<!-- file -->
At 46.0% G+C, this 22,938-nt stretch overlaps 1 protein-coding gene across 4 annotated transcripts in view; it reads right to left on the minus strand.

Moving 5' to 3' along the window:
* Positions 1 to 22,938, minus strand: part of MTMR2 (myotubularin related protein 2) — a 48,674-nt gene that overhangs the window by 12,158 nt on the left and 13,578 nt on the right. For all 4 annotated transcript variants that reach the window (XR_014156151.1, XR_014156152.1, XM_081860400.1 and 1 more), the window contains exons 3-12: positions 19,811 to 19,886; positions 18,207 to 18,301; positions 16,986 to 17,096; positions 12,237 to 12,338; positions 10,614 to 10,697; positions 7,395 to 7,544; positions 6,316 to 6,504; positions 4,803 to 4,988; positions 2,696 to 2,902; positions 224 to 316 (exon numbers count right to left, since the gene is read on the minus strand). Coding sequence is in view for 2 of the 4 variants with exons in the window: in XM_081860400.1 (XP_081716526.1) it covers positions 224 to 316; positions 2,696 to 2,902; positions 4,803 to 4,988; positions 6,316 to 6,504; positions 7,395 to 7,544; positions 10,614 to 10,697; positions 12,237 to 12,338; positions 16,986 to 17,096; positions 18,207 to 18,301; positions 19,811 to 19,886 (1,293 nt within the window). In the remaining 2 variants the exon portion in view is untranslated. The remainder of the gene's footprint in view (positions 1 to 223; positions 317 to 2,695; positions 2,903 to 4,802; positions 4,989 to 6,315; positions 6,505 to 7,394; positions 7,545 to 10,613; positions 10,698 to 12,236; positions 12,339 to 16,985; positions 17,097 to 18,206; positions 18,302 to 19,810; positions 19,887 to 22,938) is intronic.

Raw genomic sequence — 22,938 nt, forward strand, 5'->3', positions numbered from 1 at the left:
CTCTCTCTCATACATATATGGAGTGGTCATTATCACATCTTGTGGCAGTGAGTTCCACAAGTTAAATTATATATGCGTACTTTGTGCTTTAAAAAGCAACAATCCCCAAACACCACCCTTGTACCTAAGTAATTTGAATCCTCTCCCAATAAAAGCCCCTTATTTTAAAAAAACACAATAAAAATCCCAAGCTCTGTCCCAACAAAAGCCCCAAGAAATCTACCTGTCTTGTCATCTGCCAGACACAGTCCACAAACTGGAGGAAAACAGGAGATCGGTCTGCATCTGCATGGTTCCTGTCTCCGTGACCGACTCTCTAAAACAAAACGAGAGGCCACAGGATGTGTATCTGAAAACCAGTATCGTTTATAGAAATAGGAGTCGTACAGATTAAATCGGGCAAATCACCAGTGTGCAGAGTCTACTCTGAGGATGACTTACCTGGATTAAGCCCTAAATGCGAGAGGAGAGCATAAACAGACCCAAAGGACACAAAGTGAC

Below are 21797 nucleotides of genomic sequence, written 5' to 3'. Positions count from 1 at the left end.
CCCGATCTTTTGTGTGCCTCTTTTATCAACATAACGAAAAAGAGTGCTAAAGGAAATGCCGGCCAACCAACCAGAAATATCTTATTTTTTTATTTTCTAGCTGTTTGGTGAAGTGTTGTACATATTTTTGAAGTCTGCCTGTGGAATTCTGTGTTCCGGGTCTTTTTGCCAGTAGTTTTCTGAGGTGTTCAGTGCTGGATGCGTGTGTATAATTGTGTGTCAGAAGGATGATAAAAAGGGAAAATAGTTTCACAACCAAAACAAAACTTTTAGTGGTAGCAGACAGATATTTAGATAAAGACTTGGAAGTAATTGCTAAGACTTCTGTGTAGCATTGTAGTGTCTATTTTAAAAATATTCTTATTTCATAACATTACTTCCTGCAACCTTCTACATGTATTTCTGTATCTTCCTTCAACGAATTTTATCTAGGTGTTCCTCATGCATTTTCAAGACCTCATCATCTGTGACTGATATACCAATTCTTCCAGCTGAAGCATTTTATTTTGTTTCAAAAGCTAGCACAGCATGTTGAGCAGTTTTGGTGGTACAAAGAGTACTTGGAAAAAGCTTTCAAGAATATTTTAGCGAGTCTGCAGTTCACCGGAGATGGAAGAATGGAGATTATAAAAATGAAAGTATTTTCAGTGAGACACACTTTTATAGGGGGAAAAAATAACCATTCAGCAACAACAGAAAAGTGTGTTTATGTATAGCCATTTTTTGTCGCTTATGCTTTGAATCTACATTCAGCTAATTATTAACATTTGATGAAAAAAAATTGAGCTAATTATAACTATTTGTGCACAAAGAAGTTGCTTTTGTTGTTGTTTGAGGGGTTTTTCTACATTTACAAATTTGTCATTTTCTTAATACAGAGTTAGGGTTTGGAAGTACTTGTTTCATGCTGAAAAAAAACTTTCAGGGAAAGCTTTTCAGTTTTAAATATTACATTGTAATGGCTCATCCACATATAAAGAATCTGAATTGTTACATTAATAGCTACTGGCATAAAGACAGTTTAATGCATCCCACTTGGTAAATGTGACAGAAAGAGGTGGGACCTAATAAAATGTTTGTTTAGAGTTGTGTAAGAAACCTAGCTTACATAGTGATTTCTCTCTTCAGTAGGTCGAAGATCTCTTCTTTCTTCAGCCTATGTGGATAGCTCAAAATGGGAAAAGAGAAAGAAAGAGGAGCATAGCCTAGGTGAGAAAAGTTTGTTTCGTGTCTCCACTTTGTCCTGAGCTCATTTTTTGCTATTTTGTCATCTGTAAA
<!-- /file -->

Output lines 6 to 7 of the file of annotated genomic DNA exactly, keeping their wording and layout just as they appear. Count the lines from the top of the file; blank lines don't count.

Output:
Below are 21797 nucleotides of genomic sequence, written 5' to 3'. Positions count from 1 at the left end.
CCCGATCTTTTGTGTGCCTCTTTTATCAACATAACGAAAAAGAGTGCTAAAGGAAATGCCGGCCAACCAACCAGAAATATCTTATTTTTTTATTTTCTAGCTGTTTGGTGAAGTGTTGTACATATTTTTGAAGTCTGCCTGTGGAATTCTGTGTTCCGGGTCTTTTTGCCAGTAGTTTTCTGAGGTGTTCAGTGCTGGATGCGTGTGTATAATTGTGTGTCAGAAGGATGATAAAAAGGGAAAATAGTTTCACAACCAAAACAAAACTTTTAGTGGTAGCAGACAGATATTTAGATAAAGACTTGGAAGTAATTGCTAAGACTTCTGTGTAGCATTGTAGTGTCTATTTTAAAAATATTCTTATTTCATAACATTACTTCCTGCAACCTTCTACATGTATTTCTGTATCTTCCTTCAACGAATTTTATCTAGGTGTTCCTCATGCATTTTCAAGACCTCATCATCTGTGACTGATATACCAATTCTTCCAGCTGAAGCATTTTATTTTGTTTCAAAAGCTAGCACAGCATGTTGAGCAGTTTTGGTGGTACAAAGAGTACTTGGAAAAAGCTTTCAAGAATATTTTAGCGAGTCTGCAGTTCACCGGAGATGGAAGAATGGAGATTATAAAAATGAAAGTATTTTCAGTGAGACACACTTTTATAGGGGGAAAAAATAACCATTCAGCAACAACAGAAAAGTGTGTTTATGTATAGCCATTTTTTGTCGCTTATGCTTTGAATCTACATTCAGCTAATTATTAACATTTGATGAAAAAAAATTGAGCTAATTATAACTATTTGTGCACAAAGAAGTTGCTTTTGTTGTTGTTTGAGGGGTTTTTCTACATTTACAAATTTGTCATTTTCTTAATACAGAGTTAGGGTTTGGAAGTACTTGTTTCATGCTGAAAAAAAACTTTCAGGGAAAGCTTTTCAGTTTTAAATATTACATTGTAATGGCTCATCCACATATAAAGAATCTGAATTGTTACATTAATAGCTACTGGCATAAAGACAGTTTAATGCATCCCACTTGGTAAATGTGACAGAAAGAGGTGGGACCTAATAAAATGTTTGTTTAGAGTTGTGTAAGAAACCTAGCTTACATAGTGATTTCTCTCTTCAGTAGGTCGAAGATCTCTTCTTTCTTCAGCCTATGTGGATAGCTCAAAATGGGAAAAGAGAAAGAAAGAGGAGCATAGCCTAGGTGAGAAAAGTTTGTTTCGTGTCTCCACTTTGTCCTGAGCTCATTTTTTGCTATTTTGTCATCTGTAAA